“The process of selecting a contractor can start with the Better Business Bureau,” says Williams. “Communities should call references for similar jobs. Also, contact the manufacturer’s representative to see how long the contractor has been installing that product. I can tell a lot about a contractor by seeing if he takes pride in keeping equipment clean and removing trash. If equipment is dirty, he may also not be attentive to the roof or his customers.”
Another factor to consider in choosing a contractor and material is the warranty requirements. “Watch for what is required to keep the warranty in force,” cautions Williams. “All warranties require some maintenance, but they vary so it’s necessary to read and know that information. If you don’t do the maintenance, you don’t have a 20-year warranty.”
New products provide more options for communities. “Single-ply systems get better and better,” reports Williams. “All the labor-intensive roofing is on its way out. Coal tar pitch roofing is gone as far as Florida is concerned—it has a high labor cost, a high materials cost, and a strong smell.”
Some of the potential problems that can occur during the course of a project are a failure to follow the manufacturer’s instructions, which a consultant will monitor, and exposure to rain if the old roof has to be torn off.
Williams shares the story of one roofing project below.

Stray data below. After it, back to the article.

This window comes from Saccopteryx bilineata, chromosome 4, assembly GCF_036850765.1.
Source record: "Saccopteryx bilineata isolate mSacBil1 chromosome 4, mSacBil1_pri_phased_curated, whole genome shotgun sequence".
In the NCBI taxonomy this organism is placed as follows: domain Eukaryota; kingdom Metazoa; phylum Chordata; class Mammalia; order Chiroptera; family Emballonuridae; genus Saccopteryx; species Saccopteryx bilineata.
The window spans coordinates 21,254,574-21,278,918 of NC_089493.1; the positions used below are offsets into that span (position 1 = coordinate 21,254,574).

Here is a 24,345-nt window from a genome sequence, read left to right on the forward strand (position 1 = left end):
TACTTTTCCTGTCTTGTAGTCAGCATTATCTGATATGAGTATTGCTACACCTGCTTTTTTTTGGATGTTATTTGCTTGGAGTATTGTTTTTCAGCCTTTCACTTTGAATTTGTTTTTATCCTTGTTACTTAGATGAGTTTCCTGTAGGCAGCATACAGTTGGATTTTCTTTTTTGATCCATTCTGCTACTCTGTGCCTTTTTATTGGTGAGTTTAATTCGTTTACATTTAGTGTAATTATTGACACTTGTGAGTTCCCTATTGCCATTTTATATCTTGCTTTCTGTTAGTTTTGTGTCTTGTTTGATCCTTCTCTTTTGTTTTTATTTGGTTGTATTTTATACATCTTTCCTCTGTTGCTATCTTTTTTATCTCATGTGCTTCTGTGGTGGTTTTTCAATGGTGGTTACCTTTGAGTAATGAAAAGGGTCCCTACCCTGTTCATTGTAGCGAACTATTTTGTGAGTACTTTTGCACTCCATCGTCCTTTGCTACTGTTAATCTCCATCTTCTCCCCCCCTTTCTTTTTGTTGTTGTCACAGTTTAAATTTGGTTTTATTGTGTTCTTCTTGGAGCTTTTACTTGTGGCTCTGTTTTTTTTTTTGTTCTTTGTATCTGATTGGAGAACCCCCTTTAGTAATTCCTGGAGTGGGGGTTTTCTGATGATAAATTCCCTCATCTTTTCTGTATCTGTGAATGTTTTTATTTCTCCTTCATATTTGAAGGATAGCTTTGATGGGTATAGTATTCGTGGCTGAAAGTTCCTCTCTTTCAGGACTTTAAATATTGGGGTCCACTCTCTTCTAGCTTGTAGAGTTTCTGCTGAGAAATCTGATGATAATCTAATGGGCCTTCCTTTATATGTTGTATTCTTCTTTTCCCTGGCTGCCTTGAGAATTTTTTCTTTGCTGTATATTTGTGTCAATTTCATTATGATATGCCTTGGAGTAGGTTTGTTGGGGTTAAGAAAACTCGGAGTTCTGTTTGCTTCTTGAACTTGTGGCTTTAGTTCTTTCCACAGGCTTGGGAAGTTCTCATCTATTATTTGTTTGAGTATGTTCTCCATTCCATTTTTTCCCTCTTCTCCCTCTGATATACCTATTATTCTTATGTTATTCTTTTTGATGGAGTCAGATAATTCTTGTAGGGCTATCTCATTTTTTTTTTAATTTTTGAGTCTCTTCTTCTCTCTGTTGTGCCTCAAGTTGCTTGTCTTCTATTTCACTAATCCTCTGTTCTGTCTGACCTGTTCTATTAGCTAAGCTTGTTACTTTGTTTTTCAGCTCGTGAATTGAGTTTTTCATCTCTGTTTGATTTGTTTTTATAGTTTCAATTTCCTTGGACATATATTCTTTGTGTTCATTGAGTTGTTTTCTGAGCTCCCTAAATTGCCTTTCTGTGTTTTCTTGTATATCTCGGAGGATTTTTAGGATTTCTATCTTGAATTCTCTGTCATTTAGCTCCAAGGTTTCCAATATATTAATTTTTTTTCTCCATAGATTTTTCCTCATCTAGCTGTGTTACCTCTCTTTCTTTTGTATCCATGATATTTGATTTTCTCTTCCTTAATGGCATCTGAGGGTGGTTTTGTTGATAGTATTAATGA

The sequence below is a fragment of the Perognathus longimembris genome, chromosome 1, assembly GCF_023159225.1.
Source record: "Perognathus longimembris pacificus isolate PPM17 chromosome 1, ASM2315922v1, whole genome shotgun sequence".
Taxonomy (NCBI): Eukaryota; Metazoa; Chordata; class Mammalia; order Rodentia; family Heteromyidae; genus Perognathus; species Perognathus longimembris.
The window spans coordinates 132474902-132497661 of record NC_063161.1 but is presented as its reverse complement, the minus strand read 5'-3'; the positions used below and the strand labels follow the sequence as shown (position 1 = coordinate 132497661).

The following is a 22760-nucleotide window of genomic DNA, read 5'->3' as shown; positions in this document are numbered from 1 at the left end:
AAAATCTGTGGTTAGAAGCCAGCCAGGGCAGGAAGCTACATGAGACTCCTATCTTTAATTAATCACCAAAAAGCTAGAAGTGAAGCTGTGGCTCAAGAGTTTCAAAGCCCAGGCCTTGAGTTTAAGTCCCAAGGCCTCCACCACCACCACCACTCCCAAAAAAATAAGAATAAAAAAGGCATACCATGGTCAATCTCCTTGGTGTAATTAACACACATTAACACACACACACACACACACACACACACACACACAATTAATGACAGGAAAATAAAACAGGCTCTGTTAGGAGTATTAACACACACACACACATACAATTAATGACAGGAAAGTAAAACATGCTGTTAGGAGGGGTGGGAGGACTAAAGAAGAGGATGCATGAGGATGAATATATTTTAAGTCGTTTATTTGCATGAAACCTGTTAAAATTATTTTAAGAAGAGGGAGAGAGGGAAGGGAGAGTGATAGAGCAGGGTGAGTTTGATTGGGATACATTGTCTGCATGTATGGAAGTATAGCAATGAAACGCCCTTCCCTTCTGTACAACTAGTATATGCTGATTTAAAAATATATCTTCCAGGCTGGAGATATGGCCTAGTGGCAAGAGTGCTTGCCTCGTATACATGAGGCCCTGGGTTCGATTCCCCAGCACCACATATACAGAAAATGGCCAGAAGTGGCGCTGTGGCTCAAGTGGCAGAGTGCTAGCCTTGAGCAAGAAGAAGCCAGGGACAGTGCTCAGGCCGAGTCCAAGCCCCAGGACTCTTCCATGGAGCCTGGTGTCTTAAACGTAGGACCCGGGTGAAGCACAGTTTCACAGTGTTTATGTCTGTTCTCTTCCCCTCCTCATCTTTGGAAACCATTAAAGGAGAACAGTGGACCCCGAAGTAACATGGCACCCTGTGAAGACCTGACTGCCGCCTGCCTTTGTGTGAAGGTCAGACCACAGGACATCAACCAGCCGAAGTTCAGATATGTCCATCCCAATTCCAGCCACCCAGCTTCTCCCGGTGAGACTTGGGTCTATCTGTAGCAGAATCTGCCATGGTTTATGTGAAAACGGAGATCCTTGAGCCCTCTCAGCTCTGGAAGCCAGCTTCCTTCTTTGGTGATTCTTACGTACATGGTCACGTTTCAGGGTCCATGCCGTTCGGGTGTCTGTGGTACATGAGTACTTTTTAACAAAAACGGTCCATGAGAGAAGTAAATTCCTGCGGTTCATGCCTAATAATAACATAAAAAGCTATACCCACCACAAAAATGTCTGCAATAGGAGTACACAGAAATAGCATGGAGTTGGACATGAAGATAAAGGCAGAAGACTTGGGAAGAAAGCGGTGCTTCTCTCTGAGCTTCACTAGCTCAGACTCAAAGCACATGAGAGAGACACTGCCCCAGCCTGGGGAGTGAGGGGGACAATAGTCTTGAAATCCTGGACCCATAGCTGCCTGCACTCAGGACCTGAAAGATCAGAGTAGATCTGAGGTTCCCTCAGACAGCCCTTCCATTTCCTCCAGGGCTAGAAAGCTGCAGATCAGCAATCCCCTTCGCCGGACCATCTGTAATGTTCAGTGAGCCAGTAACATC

“About two years ago, we were contacted by a 30-year-old community of about 100 units on the ocean’s Space Coast. Three years prior to that, the commun-ity had installed a foam roof over an existing roof on their building. The building is a four-story structure with a flat roof. Problems developed with the foam roof, and they contacted their lawyer for assistance since the roofer had been unresponsive. The lawyer suggested that they contact a consultant to investigate the problem. They called a local engineering firm, and the engineer recommended us.
“When I asked how they selected this roof and the contractor, they responded that they had seen the ads for a ‘lifetime roof’ and started looking in the Yellow Pages for contractors. They took bids and selected the low bidder, whose office was more than an hour away from the project.
“We gave them a proposal for services, and it was accepted. We then had discussions with the lawyer and received copies of the contract and other pertinent paperwork. When we arrived at the site, we saw immediately that there were large blisters and poor detailing, all indicating poor workmanship. We continued with our investigation and prepared a report to the attorney detailing our findings. We also prepared the scope of work to remedy the existing problems.
“The coating manufacturer also declined to get involved because the problems appeared to be related to workmanship, not a failure of the coating. It should be noted here that most foam roofs are coated by different manufacturers. So, in effect, there is no warranty on the foam itself.